§ 5. Nor is this all, but as they receive freely, freely they give: they do not teach for hire, divine for money, nor preach for gifts or rewards. It was Christ's holy command to his ministers to give freely, and it is our practice. And truly we cannot but admire that this should be made a fault, and that preaching for hire should not be seen to be one; yea, a mark of false prophets, when it has been so frequently and severely cried out upon, by the true prophets of God in former times. I would not be uncharitable, but the guilty are desired to call to mind, who it was that offered money to be made a minister, and what it was for; if not to get money and make a trade or livelihood by it; and what answer he met with from the Apostle Peter, Acts viii. 18, 19, 20: "And when Simon saw that through laying on of the apostle's hands the Holy Ghost was given, he offered them money, saying, Give me also this power, that on whomsoever I lay hands, he may receive the Holy Ghost. But Peter said unto him, Thy money perish with thee, because thou hast thought that the gift of God may be purchased with money."

The Lord touch the hearts of those that are giving money to be made ministers, in order to live by their preaching, that they may see what ground it is they build upon, and repent, and turn to the Lord, that they may find mercy, and become living witnesses of his power and goodness in their own souls; so may they be enabled to tell others what God has done for them, which is the root and ground of the true ministry; and this ministry it is that God does bless. I could say much on this subject, but let what has been said suffice at this time, only I cannot but observe, that where any religion has a strong temptation of gain to induce men to be ministers, there is great danger of their running faster to that calling, than becomes a true gospel minister.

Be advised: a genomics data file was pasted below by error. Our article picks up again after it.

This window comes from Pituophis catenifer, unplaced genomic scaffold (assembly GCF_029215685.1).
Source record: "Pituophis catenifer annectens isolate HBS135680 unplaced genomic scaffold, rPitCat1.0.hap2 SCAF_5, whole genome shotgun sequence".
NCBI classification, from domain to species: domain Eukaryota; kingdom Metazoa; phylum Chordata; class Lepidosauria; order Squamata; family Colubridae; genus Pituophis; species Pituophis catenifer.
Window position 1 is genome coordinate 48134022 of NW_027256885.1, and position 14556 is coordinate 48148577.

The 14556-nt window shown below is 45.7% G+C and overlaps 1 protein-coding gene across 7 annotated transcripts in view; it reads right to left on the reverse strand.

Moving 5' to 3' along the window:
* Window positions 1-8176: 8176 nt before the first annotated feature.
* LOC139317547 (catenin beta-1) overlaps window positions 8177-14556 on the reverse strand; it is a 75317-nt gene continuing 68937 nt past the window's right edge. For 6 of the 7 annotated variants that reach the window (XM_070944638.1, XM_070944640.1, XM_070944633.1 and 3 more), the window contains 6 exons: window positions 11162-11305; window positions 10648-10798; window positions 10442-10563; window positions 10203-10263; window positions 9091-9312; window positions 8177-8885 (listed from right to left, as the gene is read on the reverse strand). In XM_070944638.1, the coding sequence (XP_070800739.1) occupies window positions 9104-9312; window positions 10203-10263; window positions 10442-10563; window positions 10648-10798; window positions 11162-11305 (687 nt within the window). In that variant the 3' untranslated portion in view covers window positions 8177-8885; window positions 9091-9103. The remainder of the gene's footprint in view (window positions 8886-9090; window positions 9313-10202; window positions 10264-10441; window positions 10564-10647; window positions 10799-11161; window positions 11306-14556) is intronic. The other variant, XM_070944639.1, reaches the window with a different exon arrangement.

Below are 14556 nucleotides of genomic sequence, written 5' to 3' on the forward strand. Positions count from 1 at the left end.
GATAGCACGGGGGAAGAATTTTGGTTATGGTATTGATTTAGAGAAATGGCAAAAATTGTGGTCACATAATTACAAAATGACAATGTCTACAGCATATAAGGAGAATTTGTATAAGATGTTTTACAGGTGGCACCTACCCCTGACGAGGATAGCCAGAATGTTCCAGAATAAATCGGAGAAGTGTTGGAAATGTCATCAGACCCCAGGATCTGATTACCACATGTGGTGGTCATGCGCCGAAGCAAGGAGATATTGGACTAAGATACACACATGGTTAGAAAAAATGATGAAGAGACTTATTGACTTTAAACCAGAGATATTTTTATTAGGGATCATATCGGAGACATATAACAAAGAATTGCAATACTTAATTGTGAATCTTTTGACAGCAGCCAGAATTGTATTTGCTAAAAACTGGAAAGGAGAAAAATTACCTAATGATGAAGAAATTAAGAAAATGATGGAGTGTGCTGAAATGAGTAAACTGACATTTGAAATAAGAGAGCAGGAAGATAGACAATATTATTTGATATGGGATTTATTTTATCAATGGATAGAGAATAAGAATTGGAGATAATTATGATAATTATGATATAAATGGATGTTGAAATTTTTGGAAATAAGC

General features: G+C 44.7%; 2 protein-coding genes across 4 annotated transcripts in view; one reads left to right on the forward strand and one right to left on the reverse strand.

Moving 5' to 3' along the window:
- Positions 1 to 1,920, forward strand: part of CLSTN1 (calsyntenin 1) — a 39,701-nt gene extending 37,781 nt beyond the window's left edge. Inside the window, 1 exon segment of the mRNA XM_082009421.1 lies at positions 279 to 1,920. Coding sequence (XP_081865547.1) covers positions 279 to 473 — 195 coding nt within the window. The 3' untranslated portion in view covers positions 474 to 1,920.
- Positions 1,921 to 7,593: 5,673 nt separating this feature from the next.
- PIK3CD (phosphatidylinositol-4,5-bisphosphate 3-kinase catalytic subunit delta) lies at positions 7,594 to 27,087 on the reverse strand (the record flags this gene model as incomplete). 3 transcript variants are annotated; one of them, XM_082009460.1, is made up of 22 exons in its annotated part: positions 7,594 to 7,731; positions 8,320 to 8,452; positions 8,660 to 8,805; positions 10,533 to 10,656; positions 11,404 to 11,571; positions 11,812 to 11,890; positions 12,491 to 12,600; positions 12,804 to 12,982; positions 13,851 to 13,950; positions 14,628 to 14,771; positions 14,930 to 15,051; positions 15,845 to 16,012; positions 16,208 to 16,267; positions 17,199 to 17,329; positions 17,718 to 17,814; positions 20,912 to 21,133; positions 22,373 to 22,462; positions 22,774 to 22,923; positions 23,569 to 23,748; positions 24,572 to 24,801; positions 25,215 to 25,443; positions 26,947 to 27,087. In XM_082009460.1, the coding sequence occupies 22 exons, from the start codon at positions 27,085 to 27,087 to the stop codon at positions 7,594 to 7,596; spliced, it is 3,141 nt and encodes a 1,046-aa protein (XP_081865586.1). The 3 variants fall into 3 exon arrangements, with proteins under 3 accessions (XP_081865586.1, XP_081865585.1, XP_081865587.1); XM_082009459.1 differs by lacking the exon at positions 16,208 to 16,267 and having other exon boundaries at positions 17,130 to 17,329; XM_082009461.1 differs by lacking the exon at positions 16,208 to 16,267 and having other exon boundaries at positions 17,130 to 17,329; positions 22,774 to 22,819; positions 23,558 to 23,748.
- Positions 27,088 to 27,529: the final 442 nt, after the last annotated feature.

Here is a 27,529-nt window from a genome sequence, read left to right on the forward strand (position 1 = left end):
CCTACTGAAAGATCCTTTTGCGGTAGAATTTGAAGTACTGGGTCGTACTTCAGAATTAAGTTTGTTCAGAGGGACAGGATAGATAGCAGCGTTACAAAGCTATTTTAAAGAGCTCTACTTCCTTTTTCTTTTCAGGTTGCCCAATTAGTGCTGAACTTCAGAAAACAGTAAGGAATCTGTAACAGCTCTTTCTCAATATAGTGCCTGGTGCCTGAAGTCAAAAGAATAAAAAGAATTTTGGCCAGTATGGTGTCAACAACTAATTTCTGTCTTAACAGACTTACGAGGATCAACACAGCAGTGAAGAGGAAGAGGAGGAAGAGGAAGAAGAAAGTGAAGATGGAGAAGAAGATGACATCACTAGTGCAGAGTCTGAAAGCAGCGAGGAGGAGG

Page 137, giving a Section 1 after Section 5.§ [6.]* Obj. But does not this sort of ministry, and worship, tend to make people careless, and to raise spiritual pride in others, may it not give an occasion to great mischief and irreligion?